Overall there were 6 films screened from New York City, Afghanistan, Iran, Egypt, Pune and Mumbai, India. We did a show of hands for which country they would like to see and they were all excited to view and metaphorically visit the short from Kabul, Afghanistan by Seyyed Ali Mousavi Azad. They connected with it the most and felt Afghanistan and its people were just like them in Kashmir. When the chance came for a Q and A everyone was rather quiet. But soon after when I was alone many students came up to me and wanted to talk to me about their experiences of watching the Taxi Takes.

The next day it was time to leave already. I was very lucky to have spent time with Kashmiri youth and be welcomed into their world. I got to know several of the girls very well and we even took some taxi rides together to the local market. At one point while waiting for a taxi I was standing with women wearing different forms of Kashmiri dresses which was fun. I left Kashmir a more informed person for sure. And with a deeper respect for the courage and beauty of it's people.

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Fundraiser in Bozeman

This September I am excited to announce the first film festival based on this project. The Taxi Takes on the World @ Celebrtaion of Peace (Jashn-e-Aman) Film Festival will be held in 4 states in India, from September 21st - October 2nd, 2013. The film festival is part of a larger event that is organized by the Non Profit STEP - Standing Together to Enable Peace Trust, based in New Delhi. They will be handling all the logistics of the film festival while I will be curating all the taxi take videos to screen in Kashmir, Punjab, New Delhi and Manipur. I already have a line up of videos that have been submitted from Cairo, New York City, Afghanistan, Mumbai, Montreal and Beijing.

I know that there are a few more videos that will meet the deadline and so Indian audiences will get to hear and see a diversity of voices and people in these taxi takes! As many of you may or may not know I have lived in Bozeman Montana for the past 3 years. While Bozeman may not be the taxi capital of the world, I've been extremely lucky to find the community here so interested in The Taxi Takes on the World, and so my plan is to, after the festival in India, bring back the taxi videos to Montana. For this I need your help!

I am in the process of organizing a unique event in town. In my time here, I've had repeated requests from several folks, strangers and friends, to open up an Indian restaurant in town.  While I can't do that, what I can do is have a big dinner event featuring cuisine from India. This sit down dinner will be hosted at The Food Studio with their long family style tables and a vibe and décor that scream contemporary elegance. The plan is to have a 3 course dinner starting with a paneer (Indian cottage cheese) appetizer and a glass of wine as you walk in. During this spicy cocktail time people will be serenaded by a wonderful local band I helped start called Hanumantana. Hanuman, the mythical monkey God from India comes to Montana in this Indo-Western fusion band that comprises Russ Leonard (Sitar), Jake Flemming (guitar), Ken Glynn (tabla) and Ankur Saxena (vocals). The band was conceived with the same concept as my film project of bridging cultures. By now attendees would be ready for a bigger appetizer and the music will continue and small plates would be served. I plan to screen some of the videos I have already received for everyone next. So, as you start digging into the main course that will be ‘chicken tikka masala’ and ‘sukhe aloo’ with aromatic basmati rice and a drizzle of coriander and green chili yogurt, I will fill you in on this crowd sourced interactive documentary of mine. The night promises to be a warm heady mix of spicy Indian flavors, exotic tunes and sounds, and films that will let you step into taxis from around the globe and listen in on intimate eye opening conversations.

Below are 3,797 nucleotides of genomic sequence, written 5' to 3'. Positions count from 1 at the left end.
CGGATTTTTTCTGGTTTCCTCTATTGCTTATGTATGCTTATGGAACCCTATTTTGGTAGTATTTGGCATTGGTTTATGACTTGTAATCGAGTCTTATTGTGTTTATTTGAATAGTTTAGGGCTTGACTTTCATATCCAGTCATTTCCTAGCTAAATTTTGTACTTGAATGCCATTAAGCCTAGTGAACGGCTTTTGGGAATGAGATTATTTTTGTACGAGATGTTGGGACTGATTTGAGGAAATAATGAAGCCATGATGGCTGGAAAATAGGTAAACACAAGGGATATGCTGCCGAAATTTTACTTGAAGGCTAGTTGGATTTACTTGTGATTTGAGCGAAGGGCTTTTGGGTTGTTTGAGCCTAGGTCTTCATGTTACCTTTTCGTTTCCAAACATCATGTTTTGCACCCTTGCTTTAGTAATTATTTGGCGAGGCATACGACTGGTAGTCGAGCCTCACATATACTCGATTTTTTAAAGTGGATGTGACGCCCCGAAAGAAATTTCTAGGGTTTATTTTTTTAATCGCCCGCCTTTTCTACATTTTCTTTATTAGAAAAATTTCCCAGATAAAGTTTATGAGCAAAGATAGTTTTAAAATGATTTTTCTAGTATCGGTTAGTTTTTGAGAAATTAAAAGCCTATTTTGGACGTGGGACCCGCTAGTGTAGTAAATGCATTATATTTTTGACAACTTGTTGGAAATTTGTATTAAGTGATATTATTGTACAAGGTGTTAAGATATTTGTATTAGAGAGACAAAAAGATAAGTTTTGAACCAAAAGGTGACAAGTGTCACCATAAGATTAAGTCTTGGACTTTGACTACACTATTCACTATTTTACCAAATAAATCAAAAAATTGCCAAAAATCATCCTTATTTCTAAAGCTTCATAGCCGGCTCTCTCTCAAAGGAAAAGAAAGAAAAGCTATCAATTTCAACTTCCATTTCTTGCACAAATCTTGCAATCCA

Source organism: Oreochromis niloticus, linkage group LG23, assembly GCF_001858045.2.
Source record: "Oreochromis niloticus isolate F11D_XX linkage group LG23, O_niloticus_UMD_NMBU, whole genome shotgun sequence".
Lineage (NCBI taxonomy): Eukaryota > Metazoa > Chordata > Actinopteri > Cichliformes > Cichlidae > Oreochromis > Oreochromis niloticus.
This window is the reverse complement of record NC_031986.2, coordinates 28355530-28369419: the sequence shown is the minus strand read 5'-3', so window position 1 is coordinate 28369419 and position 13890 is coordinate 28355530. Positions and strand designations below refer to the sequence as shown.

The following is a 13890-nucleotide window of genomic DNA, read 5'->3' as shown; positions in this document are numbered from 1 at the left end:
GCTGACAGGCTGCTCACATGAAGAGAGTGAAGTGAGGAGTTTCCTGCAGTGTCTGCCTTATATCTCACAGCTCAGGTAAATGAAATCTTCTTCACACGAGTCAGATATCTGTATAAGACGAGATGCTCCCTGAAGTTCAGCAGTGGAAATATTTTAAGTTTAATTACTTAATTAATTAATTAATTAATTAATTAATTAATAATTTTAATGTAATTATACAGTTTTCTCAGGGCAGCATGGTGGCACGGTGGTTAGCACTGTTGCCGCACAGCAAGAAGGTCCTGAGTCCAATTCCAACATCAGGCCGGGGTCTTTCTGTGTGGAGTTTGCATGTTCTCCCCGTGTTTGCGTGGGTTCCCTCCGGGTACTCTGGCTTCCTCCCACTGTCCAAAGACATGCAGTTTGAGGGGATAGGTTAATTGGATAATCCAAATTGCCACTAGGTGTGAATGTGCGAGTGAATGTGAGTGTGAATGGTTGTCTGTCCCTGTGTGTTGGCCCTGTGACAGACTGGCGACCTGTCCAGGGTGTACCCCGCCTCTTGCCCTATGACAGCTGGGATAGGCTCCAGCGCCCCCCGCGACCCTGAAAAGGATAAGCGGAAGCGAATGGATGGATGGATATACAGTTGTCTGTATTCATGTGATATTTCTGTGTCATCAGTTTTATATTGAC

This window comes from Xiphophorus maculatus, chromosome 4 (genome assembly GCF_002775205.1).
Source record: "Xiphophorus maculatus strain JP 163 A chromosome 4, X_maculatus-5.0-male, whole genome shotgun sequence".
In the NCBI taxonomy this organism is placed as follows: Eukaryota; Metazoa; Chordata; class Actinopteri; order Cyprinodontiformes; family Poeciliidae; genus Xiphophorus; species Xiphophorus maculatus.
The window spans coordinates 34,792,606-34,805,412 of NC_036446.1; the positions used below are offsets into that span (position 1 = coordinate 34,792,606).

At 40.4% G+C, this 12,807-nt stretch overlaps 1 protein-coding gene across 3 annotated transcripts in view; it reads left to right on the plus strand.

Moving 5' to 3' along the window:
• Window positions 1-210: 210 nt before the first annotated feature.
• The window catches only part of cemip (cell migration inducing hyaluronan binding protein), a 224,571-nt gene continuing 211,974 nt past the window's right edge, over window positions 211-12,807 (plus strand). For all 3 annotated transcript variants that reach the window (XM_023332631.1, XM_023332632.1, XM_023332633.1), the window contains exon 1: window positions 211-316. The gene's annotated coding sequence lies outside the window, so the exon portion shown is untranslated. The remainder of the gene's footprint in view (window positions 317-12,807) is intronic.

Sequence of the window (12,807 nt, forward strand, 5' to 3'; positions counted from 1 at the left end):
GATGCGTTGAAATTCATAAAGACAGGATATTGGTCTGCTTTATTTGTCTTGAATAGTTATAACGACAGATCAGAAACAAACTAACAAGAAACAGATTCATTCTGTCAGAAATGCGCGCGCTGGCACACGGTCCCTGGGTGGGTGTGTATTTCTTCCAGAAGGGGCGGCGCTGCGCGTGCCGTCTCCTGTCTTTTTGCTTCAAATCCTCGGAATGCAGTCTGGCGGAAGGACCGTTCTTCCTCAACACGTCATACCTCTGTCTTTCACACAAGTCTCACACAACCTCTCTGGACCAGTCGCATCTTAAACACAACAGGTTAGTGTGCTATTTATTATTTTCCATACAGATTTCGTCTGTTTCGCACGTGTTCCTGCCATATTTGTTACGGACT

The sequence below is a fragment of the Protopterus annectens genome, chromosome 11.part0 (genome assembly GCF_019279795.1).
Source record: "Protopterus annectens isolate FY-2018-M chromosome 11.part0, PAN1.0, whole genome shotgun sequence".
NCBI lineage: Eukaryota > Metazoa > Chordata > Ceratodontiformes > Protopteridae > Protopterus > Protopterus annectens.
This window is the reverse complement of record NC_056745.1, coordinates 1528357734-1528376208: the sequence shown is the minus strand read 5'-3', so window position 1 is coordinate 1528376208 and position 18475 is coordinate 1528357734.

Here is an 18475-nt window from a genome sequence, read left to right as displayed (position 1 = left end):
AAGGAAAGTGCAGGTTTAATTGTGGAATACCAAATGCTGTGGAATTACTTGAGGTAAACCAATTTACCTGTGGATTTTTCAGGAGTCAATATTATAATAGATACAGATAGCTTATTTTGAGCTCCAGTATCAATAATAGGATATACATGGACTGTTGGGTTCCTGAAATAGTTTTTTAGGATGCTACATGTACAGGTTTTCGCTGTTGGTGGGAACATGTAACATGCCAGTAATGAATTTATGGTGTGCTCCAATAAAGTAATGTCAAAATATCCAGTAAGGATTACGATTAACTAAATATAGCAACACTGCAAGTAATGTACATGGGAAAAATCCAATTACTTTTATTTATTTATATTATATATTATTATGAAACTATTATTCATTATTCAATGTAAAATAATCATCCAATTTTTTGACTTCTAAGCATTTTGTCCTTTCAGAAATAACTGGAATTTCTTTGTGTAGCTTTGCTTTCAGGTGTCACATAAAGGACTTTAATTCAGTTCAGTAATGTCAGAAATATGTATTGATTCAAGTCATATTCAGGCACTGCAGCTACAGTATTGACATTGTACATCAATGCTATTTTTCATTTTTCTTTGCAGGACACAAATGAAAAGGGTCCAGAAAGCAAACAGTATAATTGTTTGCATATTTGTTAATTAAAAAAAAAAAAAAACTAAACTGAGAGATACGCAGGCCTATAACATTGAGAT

We live in troubled times and with my work I am trying to recapture spaces where strangers meet, connect and overcome stereotypes and boundaries. In spite of all the social media communication in the world I find that we are actually more wary of our neighbors and new cultures. In my project The Taxi Takes on the World I aim to create a portal where heartfelt moments are captured which educated and enrich our lives about human connectedness.

To support me in this fundraising initiative, please consider being a part of this evening. Your support will help me to cover my costs for going to India and then helping me to bring back the films here so that I can hold The Taxi Takes on Montana Film Festival!

Details of the evening:
Date - 6th September
Time - 6:30 - 9 pm
Venue- The Food Studio, 2251 West Kagy Suite 1, Bozeman 59715
Ticket price - $75 per person
To reserve your spot for the evening please sign up with your details below.



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Taxis in Quito

by Rick Segreda.

My first reaction to Vandana's proposal, via email,  about an alliance between documentary filmmakers and cab drivers  was befuddlement -- wha...taxis? journalists? But the more I studied it, the more intriguing it became. As it is, I am a bilingual, bi-national (Ecuadorian, American) journalist based out of Quito, and depend on taxis a lot, especially in the last year when, due to a case of tendinitis in my left heel, I am on doctor's orders not to walk too much.